I acted like I wasn’t hiding anything.
But I was. I was lying, even to myself. I was deeply attracted to women. I’d had crushes on women – only I didn’t *call* them crushes, even in my mind, even when I thought about what it would be like to kiss them, to touch the and to hold their hands. I’d flirted with women. I’d wanted women.
Those crushes were so vivid in my mind. The incredible actress I met in high school. A friend I admired. Another friend I admired. A girl who flirted with me. I remembered them all perfectly, remembered the way they’d made me feel, the way I stared at them, and desired them. And the way I didn’t think of it as attraction at all.
The longest crush I ever had was on a woman.
And the most instant attraction I’ve ever had was to a woman. I sat down next to her in class, glanced over at her face, and it hit me right in the gut. My lips and my fingertips were tingling
I sat next to her all that semester. We became friends. My crush dissipated when she talked about her boyfriend, though my attraction never did.
But these weren’t crushes, even though I’d had them for just as long as I’d had crushes to men. This wasn’t attraction. I was still straight, to everyone else, and to myself.
I was scared to admit my desire towards women. Scared, because yes, queerness is dangerous. Scared of how my friends would react and what my family would think. And what it would mean for me to identify as queer, to openly admit to liking women. But I was also hopeful. I saw something in that comic – in Kate Kane’s strength, in her honesty, in the normalcy of her life as a gay woman and a gay superhero. The strength of my reaction to Batwoman – the way I kept reading and rereading it, the emotional force with which it gripped me – made me reconsider my identity. I questioned myself, questioned those memories, questioned my feelings.
A few days after reading Batwoman, I came out on my social networks as bisexual.
I told my brother when we took a trip to New Orleans. “Oh, cool,” he said, and we started talking about Octavia Butler. I’ve never really told my parents, although I’ve mentioned it on the blog, and at least one of them reads it. But even if I haven’t formally “come out” to everyone, I’ve exited that strange place of dissonance where I could be attracted to women on one level, and completely straight on the other.
And I feel… better. Much better. Much happier, and more comfortable with myself.
There’s a reason Batwoman is my avatar, and my icon.
There’s a reason the Feminist Batwoman lives on this blog.
Batwoman means a lot ot me. And part of the reason she means so much to me is because of the way she – and her writers – handle her sexuality. With honesty, integrity and simplicity.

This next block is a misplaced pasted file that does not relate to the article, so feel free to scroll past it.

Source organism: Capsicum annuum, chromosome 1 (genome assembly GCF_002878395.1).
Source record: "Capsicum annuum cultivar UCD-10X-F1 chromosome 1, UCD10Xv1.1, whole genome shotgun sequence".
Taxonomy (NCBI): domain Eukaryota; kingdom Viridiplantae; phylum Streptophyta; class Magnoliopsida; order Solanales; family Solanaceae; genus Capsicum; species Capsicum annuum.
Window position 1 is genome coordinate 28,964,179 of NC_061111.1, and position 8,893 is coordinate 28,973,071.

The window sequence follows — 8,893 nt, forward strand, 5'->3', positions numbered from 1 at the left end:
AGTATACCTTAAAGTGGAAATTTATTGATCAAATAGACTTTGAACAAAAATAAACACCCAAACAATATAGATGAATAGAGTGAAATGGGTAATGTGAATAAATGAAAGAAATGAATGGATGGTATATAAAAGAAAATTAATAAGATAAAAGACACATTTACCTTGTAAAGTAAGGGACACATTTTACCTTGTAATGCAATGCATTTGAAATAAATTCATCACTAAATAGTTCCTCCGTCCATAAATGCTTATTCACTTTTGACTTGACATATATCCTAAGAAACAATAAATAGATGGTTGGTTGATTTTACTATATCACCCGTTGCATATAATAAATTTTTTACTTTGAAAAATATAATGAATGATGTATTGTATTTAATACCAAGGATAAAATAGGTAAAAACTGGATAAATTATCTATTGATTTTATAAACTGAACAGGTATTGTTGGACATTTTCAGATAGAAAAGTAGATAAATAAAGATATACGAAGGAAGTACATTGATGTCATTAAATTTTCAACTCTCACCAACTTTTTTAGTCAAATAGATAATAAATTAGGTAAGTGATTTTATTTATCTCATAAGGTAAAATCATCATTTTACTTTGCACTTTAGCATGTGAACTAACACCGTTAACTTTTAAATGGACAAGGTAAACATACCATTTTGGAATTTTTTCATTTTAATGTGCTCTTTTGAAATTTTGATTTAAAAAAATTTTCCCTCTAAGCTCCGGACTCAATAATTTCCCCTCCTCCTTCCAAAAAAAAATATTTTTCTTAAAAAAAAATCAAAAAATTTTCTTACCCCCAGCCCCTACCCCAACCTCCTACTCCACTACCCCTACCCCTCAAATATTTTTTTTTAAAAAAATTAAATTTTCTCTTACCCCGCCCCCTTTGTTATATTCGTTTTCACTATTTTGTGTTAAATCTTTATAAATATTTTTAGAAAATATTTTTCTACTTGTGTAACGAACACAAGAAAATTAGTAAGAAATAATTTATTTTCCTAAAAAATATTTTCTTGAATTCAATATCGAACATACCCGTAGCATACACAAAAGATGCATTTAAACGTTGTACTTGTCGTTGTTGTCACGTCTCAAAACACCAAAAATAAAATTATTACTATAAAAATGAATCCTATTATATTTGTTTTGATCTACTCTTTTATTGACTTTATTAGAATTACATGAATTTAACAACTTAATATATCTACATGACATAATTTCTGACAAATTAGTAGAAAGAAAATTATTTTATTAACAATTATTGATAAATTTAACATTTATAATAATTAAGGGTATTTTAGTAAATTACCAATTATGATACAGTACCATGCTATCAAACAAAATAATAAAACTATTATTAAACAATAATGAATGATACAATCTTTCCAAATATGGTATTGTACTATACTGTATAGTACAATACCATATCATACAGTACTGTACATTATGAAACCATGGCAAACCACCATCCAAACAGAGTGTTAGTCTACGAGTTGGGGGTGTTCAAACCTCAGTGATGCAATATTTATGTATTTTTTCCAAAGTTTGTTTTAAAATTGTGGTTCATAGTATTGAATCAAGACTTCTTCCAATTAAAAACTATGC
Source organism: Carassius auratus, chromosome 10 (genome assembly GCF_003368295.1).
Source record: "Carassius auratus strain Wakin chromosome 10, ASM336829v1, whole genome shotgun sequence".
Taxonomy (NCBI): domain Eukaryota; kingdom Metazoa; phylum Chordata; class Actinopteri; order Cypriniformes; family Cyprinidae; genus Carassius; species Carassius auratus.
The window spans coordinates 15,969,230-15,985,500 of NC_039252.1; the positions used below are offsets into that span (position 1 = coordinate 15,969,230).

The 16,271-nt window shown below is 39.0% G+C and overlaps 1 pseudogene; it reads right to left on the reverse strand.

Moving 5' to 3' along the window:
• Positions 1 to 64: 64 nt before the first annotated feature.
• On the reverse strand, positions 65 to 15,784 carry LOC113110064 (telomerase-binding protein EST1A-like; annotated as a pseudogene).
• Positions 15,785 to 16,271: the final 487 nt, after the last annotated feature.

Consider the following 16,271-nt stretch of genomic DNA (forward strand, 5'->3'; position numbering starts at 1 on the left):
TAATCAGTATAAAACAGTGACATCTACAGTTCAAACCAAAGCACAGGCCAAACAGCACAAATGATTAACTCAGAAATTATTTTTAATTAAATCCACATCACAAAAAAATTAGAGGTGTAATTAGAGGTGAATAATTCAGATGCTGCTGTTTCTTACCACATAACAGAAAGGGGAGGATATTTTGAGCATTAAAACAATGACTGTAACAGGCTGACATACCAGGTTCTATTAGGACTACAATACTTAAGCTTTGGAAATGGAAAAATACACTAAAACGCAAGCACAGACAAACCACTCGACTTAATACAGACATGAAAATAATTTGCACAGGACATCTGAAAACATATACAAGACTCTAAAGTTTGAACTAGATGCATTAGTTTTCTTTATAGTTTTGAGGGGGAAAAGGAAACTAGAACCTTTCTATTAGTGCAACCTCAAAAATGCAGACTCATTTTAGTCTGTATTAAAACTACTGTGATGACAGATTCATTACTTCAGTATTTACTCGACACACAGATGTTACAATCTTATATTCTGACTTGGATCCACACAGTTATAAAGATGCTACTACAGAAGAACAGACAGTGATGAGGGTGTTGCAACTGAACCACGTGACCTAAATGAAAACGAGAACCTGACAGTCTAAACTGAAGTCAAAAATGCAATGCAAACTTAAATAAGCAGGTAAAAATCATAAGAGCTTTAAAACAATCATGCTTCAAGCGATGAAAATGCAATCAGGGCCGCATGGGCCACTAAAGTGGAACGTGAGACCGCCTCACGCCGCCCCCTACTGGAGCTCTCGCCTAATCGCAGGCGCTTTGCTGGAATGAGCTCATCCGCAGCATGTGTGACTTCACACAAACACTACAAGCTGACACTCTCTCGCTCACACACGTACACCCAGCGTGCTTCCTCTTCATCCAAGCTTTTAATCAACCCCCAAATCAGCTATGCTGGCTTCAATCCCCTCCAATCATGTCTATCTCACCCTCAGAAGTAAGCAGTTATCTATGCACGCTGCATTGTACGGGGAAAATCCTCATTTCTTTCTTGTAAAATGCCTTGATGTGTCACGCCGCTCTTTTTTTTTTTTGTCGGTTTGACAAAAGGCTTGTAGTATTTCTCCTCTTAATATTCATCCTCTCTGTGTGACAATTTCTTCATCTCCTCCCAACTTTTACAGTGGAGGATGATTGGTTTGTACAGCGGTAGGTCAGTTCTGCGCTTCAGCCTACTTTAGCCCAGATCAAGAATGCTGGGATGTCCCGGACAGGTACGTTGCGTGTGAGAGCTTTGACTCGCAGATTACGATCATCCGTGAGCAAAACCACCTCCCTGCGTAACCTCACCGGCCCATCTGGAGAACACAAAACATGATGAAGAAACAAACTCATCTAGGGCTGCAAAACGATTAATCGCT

Even though I’m a Renee/Kate shipper, I was excited for Kate’s marriage to Maggie. I knew it was a major milestone. It meant something to me, a bisexual woman, to see a queer relationship treated with so much respect. To see that Kate’s sexuality was still an integral part of her storyline , without the writers ever turning it into a token social justice commentary.
Kate Kane’s creators respected her.
I respected her.
Now we’ve got the DC executives nixing storylines at the last minute. We have them kicking off the creative team two issues earlier than they planned to go (JH Williams and W. Haden Blackman both planned to stay until Issue 26, but DC’s decided to put the book under new management starting on Issue 24). You have Dan Didio saying the company stands behind the character – while calling her Kathy Kane the whole time.
Hint, Mr. Didio: Kathy Kane is a totally different character. And Kate *never* goes by Kathy, which you would know if you’d read Batwoman: Elegy.
And the execs are acting like nixing Kate’s marriage isn’t problematic. At all.
Which shows how little they understand about their own creations.
This is not respect.
Batwoman inspired me to be honest about my sexual orientation. Her bravery gave me courage. Her relationships with women filled me with joy. I felt safe within the pages of those comics. I felt hopeful within the pages of those comics.
I will keep my Batwoman trades on my desk.
But I will not be buying any Batwoman comics after Issue 24.
I asked the Feminist Batwoman, who sometimes takes over my blog, what she thought of DC’s handling of Batwoman.
This was her response:
Not very mature, but what are you going to do? She’s a vigilante who sometimes steals my computer to write on my blog. She’s not exactly polite.
Second Note: DC is also responsible for the Harley Quinn debacle, which combines stereotyping of mental illness, casual use of suicide, mental illness/suicide as a pinup etc. DC comics is doing GREAT right now.
Comment note: please do not try to defend DC’s stance as “neutral” or non-oppressive towards queer people.